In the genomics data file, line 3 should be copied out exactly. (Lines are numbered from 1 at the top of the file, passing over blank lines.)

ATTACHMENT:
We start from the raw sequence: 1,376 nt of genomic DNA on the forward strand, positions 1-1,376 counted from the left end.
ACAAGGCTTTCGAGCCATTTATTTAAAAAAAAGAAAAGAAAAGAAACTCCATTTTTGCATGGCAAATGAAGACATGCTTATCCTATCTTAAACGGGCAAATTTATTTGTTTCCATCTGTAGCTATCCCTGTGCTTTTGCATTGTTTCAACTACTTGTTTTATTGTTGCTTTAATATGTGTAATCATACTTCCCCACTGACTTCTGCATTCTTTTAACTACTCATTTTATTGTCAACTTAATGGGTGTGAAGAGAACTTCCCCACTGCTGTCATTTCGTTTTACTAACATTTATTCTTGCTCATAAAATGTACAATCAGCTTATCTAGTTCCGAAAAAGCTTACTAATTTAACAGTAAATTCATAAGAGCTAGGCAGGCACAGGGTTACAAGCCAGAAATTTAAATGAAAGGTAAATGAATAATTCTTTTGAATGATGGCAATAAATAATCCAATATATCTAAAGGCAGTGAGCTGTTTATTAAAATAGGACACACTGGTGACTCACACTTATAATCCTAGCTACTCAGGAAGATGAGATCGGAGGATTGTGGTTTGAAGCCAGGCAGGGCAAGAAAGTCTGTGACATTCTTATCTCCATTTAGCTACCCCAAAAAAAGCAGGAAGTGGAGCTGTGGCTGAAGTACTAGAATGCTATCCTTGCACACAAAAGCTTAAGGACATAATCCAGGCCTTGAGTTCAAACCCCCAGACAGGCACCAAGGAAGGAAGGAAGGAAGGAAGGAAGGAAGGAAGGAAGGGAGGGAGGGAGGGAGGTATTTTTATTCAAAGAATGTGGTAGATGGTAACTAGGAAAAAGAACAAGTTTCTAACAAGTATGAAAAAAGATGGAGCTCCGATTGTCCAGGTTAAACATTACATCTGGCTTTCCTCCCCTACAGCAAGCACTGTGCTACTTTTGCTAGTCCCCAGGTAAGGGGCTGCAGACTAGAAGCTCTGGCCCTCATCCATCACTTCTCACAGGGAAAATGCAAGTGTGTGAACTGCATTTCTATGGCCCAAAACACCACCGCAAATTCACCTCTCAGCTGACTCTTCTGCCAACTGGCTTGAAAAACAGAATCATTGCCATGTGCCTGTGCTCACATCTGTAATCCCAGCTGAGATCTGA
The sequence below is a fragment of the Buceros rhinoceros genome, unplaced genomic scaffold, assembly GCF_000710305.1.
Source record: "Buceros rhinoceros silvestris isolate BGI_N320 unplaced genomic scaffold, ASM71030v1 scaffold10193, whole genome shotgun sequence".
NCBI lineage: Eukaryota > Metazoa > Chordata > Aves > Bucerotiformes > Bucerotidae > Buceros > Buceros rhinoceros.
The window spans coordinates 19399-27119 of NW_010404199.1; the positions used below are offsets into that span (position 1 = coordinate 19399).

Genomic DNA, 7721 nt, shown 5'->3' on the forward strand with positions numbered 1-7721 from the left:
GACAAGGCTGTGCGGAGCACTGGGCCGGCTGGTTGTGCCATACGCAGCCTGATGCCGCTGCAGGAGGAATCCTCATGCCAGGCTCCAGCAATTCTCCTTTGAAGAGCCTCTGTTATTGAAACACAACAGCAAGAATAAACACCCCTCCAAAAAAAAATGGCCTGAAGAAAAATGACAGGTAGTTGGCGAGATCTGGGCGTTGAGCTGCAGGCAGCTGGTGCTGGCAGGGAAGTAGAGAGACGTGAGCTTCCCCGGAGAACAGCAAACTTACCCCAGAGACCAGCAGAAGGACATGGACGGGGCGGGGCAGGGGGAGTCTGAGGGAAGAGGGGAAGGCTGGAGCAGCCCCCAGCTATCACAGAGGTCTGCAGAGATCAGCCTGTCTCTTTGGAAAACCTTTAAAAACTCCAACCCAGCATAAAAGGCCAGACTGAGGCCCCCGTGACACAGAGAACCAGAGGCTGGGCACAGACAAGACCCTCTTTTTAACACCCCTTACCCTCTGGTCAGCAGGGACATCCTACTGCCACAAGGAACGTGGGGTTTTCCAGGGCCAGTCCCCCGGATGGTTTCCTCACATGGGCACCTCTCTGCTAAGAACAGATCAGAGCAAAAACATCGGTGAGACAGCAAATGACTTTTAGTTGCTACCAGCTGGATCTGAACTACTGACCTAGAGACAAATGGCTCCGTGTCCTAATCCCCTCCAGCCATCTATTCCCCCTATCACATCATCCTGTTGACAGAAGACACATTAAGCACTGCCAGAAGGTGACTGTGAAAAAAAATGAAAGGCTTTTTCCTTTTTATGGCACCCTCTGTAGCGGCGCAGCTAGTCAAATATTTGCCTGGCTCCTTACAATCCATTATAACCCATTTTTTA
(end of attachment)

The sequence below is a fragment of the Buceros rhinoceros genome, unplaced genomic scaffold, assembly GCF_000710305.1.